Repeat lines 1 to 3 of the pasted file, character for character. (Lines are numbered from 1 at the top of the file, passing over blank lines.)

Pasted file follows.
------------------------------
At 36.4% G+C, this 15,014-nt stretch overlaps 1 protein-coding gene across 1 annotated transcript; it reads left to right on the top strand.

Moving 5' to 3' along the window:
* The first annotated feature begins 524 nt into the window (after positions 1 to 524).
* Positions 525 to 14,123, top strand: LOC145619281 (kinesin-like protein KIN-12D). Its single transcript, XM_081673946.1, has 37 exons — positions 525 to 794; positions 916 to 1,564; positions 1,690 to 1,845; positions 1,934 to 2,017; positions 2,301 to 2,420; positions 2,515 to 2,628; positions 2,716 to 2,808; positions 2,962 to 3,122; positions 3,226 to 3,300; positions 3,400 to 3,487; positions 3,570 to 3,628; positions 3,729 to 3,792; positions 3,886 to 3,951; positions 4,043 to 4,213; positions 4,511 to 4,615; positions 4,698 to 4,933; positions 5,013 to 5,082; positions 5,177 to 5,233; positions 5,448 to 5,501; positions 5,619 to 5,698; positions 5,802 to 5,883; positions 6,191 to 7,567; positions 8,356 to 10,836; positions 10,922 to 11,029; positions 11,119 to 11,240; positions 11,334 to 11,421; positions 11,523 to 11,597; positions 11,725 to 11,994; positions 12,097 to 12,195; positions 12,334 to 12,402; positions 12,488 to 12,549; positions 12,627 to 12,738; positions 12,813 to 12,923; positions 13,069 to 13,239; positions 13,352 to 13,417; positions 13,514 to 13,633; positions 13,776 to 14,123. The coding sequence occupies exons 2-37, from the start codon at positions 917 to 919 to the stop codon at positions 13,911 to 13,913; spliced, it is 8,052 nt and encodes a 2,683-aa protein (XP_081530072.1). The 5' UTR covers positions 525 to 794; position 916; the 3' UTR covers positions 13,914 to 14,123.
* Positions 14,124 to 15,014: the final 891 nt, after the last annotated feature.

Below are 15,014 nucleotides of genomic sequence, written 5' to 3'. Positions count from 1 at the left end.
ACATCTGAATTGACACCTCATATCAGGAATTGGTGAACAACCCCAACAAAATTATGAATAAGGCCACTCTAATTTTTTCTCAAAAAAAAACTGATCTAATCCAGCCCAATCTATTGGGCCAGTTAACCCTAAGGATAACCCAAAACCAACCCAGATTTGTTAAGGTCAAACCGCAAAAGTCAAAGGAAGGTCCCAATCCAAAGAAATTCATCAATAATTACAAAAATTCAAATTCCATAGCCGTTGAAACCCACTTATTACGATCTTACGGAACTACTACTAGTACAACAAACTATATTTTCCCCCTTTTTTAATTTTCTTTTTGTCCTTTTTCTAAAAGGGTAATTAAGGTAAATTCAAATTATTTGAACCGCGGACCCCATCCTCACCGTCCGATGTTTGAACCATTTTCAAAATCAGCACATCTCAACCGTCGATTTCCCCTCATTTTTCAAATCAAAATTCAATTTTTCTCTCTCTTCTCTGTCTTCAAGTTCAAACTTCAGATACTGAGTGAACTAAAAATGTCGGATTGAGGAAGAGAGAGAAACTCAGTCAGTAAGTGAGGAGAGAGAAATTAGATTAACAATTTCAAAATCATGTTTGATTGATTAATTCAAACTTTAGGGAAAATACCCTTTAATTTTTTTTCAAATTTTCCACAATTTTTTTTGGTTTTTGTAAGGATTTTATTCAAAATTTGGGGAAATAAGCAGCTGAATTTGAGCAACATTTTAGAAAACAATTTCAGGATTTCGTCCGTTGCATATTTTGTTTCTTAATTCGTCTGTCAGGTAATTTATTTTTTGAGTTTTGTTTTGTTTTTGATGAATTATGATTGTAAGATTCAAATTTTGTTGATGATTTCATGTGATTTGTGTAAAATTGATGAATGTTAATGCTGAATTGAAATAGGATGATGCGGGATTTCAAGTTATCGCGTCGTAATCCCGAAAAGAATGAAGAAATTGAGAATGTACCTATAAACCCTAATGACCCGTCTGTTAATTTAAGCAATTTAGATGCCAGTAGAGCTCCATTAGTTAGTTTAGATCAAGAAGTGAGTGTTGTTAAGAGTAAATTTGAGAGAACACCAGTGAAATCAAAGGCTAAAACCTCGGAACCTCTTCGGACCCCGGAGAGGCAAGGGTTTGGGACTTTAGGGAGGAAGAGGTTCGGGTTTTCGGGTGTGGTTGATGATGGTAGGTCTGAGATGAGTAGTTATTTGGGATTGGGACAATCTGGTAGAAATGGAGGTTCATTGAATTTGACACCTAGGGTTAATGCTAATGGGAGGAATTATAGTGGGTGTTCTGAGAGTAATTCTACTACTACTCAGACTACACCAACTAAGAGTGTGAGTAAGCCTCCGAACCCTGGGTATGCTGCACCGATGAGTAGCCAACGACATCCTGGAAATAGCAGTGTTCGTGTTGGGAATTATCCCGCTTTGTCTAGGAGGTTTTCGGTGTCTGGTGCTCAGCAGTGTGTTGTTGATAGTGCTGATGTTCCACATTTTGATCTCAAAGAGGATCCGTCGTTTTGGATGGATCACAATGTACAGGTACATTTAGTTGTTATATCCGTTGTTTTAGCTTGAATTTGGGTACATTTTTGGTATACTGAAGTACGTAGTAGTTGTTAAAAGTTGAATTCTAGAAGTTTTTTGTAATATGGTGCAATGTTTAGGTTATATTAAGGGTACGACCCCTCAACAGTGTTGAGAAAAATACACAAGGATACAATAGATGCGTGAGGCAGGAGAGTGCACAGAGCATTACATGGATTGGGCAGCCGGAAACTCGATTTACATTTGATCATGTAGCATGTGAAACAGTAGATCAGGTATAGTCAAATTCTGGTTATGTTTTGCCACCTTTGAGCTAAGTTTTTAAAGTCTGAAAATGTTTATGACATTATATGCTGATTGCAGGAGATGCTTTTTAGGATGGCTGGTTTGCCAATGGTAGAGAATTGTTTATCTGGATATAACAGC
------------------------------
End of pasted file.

At 36.4% G+C, this 15,014-nt stretch overlaps 1 protein-coding gene across 1 annotated transcript; it reads left to right on the top strand.

Moving 5' to 3' along the window:
* The first annotated feature begins 524 nt into the window (after positions 1 to 524).